I played a Fate game the other night.

I played a Fate game the other night.

I played a Fate game the other night. The whole time I just pretended I was playing DW and let the GM figure out the rules. It was brilliant! 

After years of burnout, I’m almost ready to play a version of D&D just to see if it can be fun again.

11 thoughts on “I played a Fate game the other night.”

  1. I tried going back once since I started playing FATE and DW…it wasn’t good. Could have been the GM or maybe the prewritten adventure, but either way it was boring. I kept trying to do things that aren’t really covered in the rules and I’ll give the GM credit he ruled it well, but it still didn’t feel right. I think it was the fact that I wanted XP every time I missed an attack.

  2. +Matt Smith being able to go with the flow of the game and just let the chips fall where they may is often a fun experience.

    Delos Adamski rules don’t need to get in the way of play. The first versions of DnD played a lot like DW, but with even less direction and even less rules. The right balance of rules and rewards are a winning combination in any game. Too few rules and people start wondering how to handle situations and can worry about GM favoritism and too many rules and people feel constrained like a straight jacket.

    I am with you David Guyll that every game is about expectations. I have had years of fun just role-playing in general with a wide variety of systems. They are like clothes, some feel more comfortable than others in different situations and based on expectations.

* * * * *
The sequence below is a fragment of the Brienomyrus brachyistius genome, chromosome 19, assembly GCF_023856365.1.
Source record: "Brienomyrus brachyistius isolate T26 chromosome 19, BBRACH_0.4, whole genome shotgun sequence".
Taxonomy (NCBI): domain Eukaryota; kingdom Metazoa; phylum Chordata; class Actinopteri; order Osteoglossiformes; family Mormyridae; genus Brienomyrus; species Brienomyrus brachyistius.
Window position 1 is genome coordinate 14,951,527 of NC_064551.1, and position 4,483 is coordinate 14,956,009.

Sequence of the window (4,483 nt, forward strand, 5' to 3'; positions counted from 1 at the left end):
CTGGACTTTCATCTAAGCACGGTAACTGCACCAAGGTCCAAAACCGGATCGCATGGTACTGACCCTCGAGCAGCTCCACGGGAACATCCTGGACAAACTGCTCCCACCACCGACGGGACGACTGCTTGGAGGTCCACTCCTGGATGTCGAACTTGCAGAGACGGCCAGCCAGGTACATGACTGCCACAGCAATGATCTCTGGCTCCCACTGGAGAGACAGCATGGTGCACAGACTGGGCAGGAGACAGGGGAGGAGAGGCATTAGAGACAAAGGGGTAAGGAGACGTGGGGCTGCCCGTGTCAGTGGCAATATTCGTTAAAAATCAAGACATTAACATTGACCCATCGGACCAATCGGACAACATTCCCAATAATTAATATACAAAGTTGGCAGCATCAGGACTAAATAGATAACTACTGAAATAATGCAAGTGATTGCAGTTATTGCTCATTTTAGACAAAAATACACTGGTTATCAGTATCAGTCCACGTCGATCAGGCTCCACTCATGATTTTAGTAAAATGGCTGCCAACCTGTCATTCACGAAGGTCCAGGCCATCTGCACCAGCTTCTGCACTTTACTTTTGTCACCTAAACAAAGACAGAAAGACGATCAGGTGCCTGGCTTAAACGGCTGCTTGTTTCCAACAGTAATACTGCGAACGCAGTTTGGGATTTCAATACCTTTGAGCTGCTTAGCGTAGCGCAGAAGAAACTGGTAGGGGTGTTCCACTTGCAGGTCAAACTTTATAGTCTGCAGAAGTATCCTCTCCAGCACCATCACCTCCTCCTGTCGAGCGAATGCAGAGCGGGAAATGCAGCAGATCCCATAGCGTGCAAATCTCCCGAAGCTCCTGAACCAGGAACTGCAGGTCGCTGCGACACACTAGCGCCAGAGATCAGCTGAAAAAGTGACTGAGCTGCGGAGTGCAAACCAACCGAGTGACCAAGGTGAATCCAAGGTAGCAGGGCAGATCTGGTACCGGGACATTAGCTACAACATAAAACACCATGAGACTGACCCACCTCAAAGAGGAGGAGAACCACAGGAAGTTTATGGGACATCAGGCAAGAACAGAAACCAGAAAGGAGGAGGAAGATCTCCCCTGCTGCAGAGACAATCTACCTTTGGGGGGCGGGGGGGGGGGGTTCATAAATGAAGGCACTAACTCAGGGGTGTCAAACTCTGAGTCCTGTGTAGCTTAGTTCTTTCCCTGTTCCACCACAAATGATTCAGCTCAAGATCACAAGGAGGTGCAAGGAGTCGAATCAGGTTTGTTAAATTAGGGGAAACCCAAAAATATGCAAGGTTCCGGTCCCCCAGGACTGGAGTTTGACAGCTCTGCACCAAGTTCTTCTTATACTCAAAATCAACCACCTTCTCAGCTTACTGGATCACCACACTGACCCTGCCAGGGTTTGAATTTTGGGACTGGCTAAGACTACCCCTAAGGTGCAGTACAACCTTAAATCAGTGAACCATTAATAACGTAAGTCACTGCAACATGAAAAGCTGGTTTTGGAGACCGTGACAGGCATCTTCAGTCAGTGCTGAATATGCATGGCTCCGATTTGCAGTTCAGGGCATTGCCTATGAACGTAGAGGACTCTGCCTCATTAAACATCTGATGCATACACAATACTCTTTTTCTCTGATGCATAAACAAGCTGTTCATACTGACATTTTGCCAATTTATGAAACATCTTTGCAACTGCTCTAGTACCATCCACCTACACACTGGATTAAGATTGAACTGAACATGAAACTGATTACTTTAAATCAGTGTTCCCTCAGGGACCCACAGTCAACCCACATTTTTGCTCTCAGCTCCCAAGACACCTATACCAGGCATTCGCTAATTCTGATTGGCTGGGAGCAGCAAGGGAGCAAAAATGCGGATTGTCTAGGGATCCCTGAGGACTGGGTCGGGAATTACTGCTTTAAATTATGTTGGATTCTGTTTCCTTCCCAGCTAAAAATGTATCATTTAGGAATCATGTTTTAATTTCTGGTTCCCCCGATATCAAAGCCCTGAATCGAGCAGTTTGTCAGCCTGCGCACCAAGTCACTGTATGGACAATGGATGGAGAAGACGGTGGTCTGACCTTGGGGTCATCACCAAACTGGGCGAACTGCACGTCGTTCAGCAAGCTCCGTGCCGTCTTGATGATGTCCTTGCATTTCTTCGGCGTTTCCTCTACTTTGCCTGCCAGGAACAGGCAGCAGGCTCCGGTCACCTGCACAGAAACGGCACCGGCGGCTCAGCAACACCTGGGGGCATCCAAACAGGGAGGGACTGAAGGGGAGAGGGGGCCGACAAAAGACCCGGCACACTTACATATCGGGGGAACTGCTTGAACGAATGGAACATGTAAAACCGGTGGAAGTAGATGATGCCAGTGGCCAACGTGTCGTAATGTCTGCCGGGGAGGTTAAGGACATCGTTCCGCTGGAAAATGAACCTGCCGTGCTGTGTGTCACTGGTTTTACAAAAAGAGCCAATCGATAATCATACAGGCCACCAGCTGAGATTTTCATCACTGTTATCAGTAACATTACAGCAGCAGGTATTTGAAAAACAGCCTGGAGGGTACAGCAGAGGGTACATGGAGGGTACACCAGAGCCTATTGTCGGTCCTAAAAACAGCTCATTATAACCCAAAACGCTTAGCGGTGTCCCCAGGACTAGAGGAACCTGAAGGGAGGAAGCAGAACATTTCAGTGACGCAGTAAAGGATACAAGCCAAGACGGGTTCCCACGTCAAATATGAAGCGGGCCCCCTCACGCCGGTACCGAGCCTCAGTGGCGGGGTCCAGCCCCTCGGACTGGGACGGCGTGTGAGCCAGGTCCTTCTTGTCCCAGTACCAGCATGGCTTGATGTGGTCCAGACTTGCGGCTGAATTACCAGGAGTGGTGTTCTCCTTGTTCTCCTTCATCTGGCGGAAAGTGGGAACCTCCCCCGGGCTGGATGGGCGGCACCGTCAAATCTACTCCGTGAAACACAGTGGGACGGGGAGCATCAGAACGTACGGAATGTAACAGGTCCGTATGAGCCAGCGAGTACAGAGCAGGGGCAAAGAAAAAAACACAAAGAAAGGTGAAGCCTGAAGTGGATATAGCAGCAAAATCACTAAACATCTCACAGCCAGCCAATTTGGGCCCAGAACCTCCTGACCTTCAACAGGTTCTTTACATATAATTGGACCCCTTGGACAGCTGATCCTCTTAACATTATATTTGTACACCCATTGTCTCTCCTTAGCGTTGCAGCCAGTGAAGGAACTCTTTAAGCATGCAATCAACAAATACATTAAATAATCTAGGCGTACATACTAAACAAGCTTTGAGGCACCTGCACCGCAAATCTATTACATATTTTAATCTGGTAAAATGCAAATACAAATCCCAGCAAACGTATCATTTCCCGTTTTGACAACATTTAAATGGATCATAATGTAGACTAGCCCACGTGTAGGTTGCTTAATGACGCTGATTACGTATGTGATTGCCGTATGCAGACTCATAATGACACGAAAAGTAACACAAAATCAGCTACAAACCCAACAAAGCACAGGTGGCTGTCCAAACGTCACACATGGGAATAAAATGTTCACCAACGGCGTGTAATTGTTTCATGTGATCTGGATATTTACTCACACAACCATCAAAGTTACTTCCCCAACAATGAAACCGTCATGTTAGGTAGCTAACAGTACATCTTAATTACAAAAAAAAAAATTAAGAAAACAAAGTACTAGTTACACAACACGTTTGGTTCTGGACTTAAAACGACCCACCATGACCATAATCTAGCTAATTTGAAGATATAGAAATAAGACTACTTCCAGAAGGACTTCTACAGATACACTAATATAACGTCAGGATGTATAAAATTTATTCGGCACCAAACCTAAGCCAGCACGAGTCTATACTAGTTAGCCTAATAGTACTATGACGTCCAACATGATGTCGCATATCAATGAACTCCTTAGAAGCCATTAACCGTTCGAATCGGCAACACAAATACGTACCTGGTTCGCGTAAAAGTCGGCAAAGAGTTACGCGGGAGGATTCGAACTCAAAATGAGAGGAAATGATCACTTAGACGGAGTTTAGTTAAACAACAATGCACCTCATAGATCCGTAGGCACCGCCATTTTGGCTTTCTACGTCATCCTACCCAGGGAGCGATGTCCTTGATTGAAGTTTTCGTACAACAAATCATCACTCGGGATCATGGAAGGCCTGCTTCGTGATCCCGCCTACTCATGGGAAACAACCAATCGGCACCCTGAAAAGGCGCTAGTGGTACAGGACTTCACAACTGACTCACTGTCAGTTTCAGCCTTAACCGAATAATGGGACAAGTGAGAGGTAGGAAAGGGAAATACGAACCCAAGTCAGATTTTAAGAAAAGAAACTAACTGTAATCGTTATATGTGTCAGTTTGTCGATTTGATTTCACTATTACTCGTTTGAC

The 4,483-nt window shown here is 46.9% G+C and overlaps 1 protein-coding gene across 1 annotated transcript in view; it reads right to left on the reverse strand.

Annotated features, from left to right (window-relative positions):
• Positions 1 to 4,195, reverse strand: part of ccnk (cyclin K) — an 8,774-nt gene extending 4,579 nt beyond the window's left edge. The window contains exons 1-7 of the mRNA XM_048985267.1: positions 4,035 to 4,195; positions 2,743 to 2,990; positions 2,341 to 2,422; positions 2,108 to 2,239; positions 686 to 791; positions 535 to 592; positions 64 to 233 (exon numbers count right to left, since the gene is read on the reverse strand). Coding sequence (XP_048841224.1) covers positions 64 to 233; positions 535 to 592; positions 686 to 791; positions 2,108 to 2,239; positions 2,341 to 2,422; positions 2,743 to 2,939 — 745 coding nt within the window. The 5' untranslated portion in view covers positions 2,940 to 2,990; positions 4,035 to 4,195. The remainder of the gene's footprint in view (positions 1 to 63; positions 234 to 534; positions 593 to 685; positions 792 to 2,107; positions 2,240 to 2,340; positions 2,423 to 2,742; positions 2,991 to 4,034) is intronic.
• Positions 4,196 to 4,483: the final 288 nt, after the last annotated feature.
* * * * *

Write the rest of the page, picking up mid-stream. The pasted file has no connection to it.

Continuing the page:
3. I think the nostalgia people feel for old school D&D often comes from the freedom they experienced. House rules really didn’t exist back then. You read Moldvay Basic D&D and you use what you want and make up the rest as you go. Plus, much of it must be interpreted. It is notoriously vague =P.

    I hear all the time that AD&D was a persons favorite edition but they openly admit they didn’t play it as it was written, usually not even close. They just used what they wanted. What they loved most about AD&D was all of the products and books at the time. They sparked the imagination and let them play the types of adventures they wanted, not by design, but through inspiration.

    The best way to go about experiencing any system is to make sure your group is on the same page before you start play as far as expectations are considered. The more you view rules as guidelines instead of hard facts the more free you’ll feel at the table.

    I chose DW because the moves structure is likely to help inspire my player by giving her ideas on what to do next. It’s lack of hard rules was a big selling point. I prefer the relaxed OSR approach to gaming which encourages us to make the game our own. With B/X, for example, everybody was playing the same game technically, but no single game was being played in the same way ^_^

  4. Delos Adamski

    My exact frustration when playing Pathfinder Society every other week. The scripted railroads just about kills it for me. But I still play because I love the group and the social aspects of it. But I wish I could convert them to DW…

  5. I would echo what Jason Morningstar says with the one caveat of inviting people to try something new, if it’s not for them, no harm done in testing the waters.  

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